Jenkinson.field

Clay S. Jenkinson

Editor-at-Large

Clay Jenkinson is the editor-at-large of Governing. A noted humanities scholar and historian Clay received a BA from the University of Minnesota, and an MA from Oxford where he has a Rhodes and Danforth Scholar. He is the author of twelve books, most recently Repairing Jefferson's America: A Guide to Civility and Enlightened Leadership. He has appeared in several of Ken Burns’ documentary films and is the creator of the podcast and nationally syndicated public radio program, "The Thomas Jefferson Hour," heard on many NPR stations.


Clay portrays such historical figures as Thomas Jefferson, Theodore Roosevelt, and J. Robert Oppenheimer. He lives and works on the plains of North Dakota. He is the founder of the Theodore Roosevelt Center at Dickinson State University in western North Dakota, dedicated to the digitization of all of Theodore Roosevelt’s Papers.

He can be reached at cjenkinson@governing.com or on Twitter at @ClayJenkinson.

A new book makes a multi-generational examination of the origin stories of Martin Luther King, Jr., Malcolm X, and James Baldwin to understand how they were shaped and by whom – their mothers.
Congress and state legislatures dealt with dozens of bills on voter identification and other legislative measures aimed at more full election integrity — but there is no agreement on what a more perfect voting process would look like.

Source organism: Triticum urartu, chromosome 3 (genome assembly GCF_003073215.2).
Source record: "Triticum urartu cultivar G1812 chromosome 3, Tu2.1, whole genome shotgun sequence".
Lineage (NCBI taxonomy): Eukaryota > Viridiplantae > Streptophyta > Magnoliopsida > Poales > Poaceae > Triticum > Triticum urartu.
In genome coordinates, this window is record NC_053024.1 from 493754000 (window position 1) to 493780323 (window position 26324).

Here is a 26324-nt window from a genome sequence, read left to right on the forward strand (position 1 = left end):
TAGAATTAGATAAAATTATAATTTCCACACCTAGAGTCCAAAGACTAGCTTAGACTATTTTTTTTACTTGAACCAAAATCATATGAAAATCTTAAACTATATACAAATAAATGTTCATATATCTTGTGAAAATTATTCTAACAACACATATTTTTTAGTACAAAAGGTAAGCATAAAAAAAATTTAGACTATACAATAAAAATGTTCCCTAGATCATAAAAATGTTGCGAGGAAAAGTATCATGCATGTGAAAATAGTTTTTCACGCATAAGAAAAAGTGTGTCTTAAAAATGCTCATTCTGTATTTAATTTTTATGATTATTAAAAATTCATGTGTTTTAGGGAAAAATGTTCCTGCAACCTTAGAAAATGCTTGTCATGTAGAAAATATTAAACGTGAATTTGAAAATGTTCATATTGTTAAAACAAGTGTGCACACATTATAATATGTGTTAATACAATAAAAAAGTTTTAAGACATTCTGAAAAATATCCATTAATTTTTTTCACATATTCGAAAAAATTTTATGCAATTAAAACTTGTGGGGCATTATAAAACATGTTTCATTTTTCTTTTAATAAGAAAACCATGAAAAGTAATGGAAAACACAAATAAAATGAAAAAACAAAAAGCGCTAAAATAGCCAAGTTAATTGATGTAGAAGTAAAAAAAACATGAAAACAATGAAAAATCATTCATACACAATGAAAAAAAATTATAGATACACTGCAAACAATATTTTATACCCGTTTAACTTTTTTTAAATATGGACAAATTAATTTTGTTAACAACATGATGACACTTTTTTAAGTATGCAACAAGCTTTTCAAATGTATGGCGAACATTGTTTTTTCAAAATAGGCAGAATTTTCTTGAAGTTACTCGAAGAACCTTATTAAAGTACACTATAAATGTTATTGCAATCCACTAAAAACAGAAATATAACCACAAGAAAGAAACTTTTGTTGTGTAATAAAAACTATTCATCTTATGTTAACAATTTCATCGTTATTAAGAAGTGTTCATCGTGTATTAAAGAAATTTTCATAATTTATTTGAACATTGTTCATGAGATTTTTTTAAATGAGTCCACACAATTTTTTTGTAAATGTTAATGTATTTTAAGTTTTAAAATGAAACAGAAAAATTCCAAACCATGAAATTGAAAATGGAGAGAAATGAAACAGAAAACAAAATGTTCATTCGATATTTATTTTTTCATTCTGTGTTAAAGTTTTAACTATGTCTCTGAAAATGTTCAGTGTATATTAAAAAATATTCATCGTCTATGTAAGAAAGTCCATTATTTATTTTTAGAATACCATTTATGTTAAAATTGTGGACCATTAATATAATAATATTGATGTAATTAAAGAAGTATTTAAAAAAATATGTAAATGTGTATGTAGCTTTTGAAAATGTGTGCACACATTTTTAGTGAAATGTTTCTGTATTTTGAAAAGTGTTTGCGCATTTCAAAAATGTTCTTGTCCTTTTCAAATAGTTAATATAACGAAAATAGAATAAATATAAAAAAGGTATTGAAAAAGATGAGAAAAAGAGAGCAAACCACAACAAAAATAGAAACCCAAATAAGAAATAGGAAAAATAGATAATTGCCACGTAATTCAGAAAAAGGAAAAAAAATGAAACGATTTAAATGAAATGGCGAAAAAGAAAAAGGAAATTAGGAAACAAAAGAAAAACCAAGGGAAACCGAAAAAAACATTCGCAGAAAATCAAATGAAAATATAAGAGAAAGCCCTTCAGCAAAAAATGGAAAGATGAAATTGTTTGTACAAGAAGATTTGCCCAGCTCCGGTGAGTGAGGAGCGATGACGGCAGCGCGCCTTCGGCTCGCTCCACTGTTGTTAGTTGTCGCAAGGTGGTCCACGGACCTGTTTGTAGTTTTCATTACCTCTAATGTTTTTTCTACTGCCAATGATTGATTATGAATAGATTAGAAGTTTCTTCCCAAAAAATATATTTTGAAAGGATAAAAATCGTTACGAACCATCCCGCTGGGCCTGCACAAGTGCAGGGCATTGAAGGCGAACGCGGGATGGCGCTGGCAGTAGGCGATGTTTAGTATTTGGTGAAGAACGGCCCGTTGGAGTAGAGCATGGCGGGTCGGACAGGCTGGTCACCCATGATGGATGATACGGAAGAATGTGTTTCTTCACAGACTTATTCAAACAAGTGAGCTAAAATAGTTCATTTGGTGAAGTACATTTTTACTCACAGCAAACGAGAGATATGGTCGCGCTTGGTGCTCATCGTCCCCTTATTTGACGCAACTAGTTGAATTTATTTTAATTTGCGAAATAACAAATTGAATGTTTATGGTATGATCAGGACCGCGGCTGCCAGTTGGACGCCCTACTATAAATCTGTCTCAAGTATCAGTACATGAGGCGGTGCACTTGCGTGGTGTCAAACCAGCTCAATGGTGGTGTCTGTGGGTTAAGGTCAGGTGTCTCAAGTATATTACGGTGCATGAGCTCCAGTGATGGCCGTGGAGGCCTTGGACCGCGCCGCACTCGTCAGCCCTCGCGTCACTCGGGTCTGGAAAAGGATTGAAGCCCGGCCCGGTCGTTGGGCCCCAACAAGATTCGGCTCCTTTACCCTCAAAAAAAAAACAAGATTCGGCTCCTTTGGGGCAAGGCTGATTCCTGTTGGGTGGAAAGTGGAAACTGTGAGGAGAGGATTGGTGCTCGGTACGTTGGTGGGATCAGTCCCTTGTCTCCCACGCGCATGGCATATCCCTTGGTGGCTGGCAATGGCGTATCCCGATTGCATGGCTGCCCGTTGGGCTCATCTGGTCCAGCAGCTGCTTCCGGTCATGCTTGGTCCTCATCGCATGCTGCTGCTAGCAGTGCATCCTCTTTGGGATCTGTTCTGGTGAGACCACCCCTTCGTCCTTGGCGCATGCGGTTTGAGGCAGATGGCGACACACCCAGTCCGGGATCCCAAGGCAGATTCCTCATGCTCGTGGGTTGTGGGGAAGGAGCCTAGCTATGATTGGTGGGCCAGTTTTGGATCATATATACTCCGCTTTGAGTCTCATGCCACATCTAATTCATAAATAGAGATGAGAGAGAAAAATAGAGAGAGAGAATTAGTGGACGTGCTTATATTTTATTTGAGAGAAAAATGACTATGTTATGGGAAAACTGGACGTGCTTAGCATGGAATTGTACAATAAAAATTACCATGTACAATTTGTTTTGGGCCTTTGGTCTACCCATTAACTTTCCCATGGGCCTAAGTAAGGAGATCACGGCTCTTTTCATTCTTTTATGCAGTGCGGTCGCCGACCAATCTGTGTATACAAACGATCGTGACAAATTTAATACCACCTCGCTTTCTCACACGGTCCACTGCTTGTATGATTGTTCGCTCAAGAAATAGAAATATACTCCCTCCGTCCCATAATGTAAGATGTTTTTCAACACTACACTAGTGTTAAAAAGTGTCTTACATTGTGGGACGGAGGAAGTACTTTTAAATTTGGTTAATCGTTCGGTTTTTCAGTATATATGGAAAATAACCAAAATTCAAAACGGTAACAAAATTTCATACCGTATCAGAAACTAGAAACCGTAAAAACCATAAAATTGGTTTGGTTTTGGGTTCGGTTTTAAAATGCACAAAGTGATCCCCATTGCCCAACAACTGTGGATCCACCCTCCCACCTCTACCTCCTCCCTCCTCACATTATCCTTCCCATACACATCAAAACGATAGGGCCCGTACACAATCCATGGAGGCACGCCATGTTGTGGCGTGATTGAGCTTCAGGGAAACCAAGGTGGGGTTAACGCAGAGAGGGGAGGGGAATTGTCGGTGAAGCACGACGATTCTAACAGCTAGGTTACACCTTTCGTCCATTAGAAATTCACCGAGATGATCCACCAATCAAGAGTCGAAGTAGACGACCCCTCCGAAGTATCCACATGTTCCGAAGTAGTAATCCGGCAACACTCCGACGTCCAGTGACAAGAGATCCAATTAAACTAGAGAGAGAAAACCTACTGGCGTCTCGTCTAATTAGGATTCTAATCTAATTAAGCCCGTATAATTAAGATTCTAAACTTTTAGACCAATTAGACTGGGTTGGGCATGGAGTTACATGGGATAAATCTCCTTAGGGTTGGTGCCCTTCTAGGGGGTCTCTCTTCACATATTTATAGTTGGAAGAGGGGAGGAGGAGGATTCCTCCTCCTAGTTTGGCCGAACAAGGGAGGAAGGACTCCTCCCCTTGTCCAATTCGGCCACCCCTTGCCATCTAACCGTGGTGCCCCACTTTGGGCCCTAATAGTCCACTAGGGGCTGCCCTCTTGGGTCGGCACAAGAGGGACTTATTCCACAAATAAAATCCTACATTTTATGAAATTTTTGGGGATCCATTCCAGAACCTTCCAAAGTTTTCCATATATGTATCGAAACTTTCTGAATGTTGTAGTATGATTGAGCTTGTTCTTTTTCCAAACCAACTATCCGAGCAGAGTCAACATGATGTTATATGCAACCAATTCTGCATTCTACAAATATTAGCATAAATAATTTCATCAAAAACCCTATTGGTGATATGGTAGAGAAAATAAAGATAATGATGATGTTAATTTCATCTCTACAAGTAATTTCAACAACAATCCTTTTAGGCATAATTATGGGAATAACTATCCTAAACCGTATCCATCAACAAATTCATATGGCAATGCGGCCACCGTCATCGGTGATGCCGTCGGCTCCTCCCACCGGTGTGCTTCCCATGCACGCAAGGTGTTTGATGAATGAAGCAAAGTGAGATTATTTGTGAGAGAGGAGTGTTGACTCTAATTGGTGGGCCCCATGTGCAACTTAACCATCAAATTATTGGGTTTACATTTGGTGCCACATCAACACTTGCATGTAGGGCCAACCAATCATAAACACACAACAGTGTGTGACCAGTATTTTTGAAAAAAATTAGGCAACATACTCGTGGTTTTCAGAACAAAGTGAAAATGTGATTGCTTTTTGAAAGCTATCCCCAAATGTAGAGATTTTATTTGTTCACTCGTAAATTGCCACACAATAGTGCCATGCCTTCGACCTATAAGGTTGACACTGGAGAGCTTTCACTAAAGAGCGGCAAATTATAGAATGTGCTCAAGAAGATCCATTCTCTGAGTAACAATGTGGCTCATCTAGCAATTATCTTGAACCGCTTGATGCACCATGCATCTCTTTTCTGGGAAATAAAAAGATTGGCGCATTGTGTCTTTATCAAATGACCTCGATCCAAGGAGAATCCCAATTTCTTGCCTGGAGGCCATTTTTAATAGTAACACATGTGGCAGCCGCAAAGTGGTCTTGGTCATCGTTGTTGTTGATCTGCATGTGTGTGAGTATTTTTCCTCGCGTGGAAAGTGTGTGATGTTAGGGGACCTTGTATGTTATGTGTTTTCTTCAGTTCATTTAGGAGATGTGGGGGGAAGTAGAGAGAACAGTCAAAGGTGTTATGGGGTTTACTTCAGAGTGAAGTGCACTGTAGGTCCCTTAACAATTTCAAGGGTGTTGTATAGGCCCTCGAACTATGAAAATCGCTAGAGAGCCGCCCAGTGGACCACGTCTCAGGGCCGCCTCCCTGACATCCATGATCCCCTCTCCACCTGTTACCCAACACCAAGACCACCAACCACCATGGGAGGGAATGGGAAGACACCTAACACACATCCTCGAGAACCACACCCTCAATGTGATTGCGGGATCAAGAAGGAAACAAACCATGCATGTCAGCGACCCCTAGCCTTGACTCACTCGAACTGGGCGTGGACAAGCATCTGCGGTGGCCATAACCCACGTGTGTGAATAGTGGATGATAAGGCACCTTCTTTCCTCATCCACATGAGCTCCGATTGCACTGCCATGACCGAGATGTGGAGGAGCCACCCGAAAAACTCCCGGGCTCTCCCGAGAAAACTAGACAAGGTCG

Political gridlock and one-term presidents, are there recognizable patterns in how the Constitution plays out as the country moves through and beyond our times?
Imperial presidents, a diminished Congress and powerful judicial review. History and its players have shaped a Constitution that might surprise the framers.
Sandy Stosz, a self-described stubborn retired vice admiral, digests the lessons in leadership from a 40-year career in the U.S. Coast Guard.
Jealously guarded as the country's most sacred text, the highest law in the land is an artifact of history even as competing forces put demands on it to guide the country into the future.
The author of a new book on the pioneers of the civil rights movement says, as different as the two were from each other, they were also each other’s alter egos in the struggle against racism.
A new book the author calls “an owner’s manual for American citizens” recovers a lost language that Americans need to talk with each other about things that matter.

As a divided country wrestles with its future, it may be a good time to think about how we constitute a more perfect Union.
The Constitution is silent on the number of justices on the Supreme Court. The independence of the judiciary is put in jeopardy when partisans settle political scores by rebalancing the courts.